Nfld. & Labrador

New truck a one-stop shop for different emergencies in Happy Valley-Goose Bay

"On our current rescue truck, there's no pump, there's no hose, there's no nothing," said fire chief Brad Butler.

A water supply and the Jaws of Life are just some of the features

Brad Butler, the fire chief for Happy Valley-Goose Bay, says the new response unit is a big step up for his department. (Alyson Samson/CBC)

The Happy Valley-Goose Bay fire department is pumped about its new rural response unit — a one-stop shop of a truck that is equipped for different emergencies. 

"The thought is that it's going to replace our current rescue truck, so on that new truck, it'll have a 300-gallon water tank and a 10-gallon foam supply," says fire chief Brad Butler.

The vehicle will also be equipped with the Jaws of Life, since the department is the regional carrier — for all of central Labrador — for the extrication tool used to help get people out of vehicles.

This rescue truck, also used by another municipality in Labrador, has the chief of the Happy Valley-Goose Bay fire department very excited. (Brad Butler)

The new addition is a major step up from what the current rescue truck that the department relies on, which basically can only store its emergency gear.

"On our current rescue truck, there's no pump,  there's no hose, there's no nothing," Butler said.

That has presented major logistical problems since the job takes firefighters towards the south coast of Labrador as well as along Route 500 towards Churchill Falls.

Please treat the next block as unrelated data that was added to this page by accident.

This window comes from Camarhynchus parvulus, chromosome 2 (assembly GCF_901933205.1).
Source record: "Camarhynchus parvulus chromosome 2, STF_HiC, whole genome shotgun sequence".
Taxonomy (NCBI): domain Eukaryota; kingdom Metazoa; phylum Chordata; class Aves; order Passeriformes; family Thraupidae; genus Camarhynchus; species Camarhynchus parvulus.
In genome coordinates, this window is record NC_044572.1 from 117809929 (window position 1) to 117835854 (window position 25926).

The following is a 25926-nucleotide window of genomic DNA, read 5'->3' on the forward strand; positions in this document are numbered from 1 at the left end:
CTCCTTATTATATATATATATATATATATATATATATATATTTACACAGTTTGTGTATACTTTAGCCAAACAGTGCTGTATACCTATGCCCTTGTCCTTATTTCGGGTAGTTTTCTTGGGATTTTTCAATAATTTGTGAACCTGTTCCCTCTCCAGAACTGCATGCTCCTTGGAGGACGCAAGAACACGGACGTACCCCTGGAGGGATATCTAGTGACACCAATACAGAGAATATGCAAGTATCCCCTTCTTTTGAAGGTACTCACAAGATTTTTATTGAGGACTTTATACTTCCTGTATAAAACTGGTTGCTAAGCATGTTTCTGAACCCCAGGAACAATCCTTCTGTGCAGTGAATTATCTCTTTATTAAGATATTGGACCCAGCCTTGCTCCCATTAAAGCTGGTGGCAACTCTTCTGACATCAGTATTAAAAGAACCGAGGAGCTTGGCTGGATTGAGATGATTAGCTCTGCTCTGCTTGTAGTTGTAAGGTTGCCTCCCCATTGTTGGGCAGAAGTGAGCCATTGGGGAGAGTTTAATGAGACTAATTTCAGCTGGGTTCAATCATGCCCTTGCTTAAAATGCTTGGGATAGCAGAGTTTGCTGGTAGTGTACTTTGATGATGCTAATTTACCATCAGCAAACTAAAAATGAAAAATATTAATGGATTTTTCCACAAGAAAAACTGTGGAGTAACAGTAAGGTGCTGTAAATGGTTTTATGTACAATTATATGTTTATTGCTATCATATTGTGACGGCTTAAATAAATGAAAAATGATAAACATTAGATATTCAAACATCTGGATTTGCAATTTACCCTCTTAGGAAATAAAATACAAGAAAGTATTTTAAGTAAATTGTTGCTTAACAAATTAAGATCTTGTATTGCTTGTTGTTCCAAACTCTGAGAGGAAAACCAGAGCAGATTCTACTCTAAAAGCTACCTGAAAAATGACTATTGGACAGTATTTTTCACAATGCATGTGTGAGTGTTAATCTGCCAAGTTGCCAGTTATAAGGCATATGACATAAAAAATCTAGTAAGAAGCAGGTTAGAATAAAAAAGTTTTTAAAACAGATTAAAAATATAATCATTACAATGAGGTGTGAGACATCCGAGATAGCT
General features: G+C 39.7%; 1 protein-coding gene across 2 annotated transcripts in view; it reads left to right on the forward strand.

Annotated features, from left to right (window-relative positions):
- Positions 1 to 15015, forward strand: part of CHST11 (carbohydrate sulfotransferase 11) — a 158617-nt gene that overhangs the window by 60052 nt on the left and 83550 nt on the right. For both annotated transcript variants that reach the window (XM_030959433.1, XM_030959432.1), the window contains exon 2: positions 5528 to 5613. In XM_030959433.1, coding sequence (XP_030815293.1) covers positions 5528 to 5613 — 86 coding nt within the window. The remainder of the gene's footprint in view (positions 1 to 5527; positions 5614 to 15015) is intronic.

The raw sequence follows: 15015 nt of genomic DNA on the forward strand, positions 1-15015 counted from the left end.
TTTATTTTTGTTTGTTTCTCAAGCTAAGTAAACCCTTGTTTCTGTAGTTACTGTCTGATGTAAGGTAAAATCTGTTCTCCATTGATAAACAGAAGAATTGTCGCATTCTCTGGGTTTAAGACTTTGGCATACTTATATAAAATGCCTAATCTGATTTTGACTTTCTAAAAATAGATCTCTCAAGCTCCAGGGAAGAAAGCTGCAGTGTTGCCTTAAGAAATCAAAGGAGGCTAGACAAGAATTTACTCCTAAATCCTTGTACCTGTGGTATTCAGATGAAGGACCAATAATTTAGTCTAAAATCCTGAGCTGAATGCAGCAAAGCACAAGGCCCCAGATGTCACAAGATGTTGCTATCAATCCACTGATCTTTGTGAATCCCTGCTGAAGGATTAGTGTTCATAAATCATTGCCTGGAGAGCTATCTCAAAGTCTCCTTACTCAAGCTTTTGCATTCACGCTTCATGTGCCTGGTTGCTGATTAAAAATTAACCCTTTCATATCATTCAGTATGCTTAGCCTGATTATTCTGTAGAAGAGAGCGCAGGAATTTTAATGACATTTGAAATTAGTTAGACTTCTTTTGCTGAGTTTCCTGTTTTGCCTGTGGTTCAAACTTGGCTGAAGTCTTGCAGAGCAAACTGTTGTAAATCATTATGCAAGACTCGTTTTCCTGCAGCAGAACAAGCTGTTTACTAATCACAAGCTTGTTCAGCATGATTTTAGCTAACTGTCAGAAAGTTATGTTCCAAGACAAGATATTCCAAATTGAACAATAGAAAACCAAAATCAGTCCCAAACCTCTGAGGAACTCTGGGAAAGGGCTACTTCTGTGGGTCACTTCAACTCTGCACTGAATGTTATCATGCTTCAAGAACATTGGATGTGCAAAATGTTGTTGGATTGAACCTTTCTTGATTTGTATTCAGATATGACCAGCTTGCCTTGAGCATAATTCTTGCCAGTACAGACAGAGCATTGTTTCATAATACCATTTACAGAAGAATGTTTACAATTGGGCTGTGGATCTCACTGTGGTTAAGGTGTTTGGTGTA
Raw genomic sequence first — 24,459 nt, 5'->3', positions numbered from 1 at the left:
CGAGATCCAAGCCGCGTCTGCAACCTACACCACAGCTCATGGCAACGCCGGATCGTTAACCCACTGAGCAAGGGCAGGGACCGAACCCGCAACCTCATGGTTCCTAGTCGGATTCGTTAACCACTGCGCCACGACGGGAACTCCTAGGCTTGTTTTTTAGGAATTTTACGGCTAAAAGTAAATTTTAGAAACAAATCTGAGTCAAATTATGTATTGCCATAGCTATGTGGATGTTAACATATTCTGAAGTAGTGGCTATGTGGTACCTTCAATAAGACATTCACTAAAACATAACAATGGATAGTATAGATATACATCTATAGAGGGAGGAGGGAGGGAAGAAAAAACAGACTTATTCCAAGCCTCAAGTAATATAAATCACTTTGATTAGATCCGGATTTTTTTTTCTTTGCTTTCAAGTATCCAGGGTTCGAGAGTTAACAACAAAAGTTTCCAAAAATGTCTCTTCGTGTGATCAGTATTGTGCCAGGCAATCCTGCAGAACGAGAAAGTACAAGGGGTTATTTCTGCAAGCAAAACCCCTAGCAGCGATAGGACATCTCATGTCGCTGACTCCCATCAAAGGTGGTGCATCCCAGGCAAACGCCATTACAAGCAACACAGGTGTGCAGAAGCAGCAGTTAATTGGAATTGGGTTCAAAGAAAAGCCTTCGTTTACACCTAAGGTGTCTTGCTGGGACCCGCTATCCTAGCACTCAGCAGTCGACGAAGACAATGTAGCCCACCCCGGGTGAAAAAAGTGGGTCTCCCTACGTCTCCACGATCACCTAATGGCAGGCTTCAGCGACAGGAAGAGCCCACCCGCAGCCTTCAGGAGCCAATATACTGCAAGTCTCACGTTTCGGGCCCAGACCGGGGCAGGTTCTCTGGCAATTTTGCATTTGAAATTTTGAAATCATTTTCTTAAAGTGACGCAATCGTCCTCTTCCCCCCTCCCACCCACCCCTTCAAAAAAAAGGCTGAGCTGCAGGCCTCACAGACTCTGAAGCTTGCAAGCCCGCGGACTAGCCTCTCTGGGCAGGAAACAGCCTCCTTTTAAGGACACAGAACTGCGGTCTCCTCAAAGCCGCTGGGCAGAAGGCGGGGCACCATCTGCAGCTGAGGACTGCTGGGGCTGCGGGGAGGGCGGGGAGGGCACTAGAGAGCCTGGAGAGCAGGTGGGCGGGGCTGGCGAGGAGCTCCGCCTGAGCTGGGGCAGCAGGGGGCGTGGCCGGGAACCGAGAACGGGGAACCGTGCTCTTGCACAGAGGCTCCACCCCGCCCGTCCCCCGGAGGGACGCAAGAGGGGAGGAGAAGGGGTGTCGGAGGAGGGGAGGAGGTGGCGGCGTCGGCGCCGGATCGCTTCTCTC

"So that truck is going alone with no water supply. This new truck will be able to have that new water supply and be able to put the fire out if the vehicle is on fire."

Last year the town of Charlottetown got the same kind of rural response unit, and Butler was inspired when he saw it.

"I said, 'This is the ideal piece of equipment for Goose Bay' and I approached our current MHA at the time, Perry Trimper. We put the application into fire and emergency service and it was approved," Butler said.

Better equipped

Butler said the truck is a resource that will help keep firefighters safe when they respond to a variety of calls.

Happy Valley-Goose Bay has dealt with major fires including the NorthMart fire in September 2018. (Rhona Rea)

"The truck would also be able to be used around town, for car fires or getting in the woods [for] forest fires," Butler said.

"It'll give us more capacity to work," Butler said.

After the provincial election on May 16, a request for tenders will go out for the new truck, Butler said, which costs approximately $190,000.

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